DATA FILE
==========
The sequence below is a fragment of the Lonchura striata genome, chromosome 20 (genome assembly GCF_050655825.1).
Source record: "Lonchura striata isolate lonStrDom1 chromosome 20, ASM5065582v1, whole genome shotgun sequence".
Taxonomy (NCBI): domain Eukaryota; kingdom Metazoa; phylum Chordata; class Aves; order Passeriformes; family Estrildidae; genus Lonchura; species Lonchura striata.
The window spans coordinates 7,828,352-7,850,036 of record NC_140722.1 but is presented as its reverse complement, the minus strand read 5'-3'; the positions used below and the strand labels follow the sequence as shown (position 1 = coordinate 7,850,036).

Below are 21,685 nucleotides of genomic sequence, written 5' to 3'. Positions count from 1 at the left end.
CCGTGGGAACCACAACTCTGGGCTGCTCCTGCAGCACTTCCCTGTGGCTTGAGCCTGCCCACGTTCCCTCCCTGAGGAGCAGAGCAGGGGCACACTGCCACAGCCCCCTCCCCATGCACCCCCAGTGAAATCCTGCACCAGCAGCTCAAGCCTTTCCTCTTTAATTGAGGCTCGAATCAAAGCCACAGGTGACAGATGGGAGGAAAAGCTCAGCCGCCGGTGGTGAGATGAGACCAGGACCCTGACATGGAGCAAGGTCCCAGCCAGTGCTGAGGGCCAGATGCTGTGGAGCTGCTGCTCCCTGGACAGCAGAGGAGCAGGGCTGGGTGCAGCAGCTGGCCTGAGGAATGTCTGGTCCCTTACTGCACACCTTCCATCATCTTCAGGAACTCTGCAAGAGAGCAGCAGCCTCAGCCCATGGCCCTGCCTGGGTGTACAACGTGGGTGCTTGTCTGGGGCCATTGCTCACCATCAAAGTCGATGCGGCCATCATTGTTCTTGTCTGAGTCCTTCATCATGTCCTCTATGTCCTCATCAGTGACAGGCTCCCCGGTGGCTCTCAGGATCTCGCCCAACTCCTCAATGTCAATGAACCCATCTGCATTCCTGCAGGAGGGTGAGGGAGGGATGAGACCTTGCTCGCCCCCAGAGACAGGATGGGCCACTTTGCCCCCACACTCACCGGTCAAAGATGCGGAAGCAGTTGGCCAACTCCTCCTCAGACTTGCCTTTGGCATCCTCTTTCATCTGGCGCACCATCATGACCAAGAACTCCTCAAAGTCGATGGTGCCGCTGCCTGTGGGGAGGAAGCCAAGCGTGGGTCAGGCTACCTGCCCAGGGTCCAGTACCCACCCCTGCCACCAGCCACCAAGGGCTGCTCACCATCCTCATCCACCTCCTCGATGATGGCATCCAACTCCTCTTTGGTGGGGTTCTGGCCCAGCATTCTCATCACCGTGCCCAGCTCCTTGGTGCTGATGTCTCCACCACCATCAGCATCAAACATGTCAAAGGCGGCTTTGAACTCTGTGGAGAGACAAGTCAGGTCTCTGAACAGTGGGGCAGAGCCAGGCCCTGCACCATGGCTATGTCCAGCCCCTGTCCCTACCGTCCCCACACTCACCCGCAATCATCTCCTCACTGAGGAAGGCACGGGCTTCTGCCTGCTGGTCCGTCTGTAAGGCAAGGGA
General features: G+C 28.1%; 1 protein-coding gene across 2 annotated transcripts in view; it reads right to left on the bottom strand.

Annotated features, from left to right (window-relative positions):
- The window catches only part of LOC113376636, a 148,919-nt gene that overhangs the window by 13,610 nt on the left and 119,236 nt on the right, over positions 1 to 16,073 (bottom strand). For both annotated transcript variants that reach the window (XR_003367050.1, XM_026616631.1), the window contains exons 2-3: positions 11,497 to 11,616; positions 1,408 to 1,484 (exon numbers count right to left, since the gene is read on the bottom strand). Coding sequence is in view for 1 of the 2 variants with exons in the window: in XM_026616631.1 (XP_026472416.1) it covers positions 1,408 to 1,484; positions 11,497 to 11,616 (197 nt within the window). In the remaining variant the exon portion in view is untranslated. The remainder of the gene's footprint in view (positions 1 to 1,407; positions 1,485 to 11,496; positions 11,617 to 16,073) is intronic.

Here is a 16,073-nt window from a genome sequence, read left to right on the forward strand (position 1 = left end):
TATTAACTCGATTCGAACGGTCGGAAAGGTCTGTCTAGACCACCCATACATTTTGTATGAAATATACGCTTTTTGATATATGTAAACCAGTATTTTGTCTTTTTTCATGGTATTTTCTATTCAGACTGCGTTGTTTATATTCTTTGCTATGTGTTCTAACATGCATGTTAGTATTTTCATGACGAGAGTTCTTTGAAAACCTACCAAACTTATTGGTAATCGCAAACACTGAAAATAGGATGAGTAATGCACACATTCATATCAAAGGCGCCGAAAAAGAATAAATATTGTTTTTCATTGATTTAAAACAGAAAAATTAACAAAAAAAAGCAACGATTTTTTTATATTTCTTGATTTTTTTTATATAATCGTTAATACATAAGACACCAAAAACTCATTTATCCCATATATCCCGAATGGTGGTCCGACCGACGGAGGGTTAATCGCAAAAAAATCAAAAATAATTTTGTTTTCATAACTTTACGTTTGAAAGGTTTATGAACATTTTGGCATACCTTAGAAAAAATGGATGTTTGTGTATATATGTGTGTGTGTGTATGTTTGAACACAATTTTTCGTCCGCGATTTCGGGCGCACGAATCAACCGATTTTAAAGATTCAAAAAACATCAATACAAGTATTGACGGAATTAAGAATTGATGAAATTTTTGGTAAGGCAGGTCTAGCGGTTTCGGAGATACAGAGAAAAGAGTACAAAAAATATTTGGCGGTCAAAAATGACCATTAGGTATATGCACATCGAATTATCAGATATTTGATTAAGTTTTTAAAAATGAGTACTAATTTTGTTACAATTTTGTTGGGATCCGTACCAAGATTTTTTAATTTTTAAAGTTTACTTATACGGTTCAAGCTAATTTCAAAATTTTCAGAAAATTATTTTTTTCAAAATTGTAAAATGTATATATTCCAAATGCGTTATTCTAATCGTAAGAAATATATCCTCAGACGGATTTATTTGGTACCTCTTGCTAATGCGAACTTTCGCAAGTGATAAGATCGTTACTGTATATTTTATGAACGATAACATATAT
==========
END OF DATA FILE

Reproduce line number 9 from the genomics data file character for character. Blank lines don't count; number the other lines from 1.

- The window catches only part of LOC113376636, a 148,919-nt gene that overhangs the window by 13,610 nt on the left and 119,236 nt on the right, over positions 1 to 16,073 (bottom strand). For both annotated transcript variants that reach the window (XR_003367050.1, XM_026616631.1), the window contains exons 2-3: positions 11,497 to 11,616; positions 1,408 to 1,484 (exon numbers count right to left, since the gene is read on the bottom strand). Coding sequence is in view for 1 of the 2 variants with exons in the window: in XM_026616631.1 (XP_026472416.1) it covers positions 1,408 to 1,484; positions 11,497 to 11,616 (197 nt within the window). In the remaining variant the exon portion in view is untranslated. The remainder of the gene's footprint in view (positions 1 to 1,407; positions 1,485 to 11,496; positions 11,617 to 16,073) is intronic.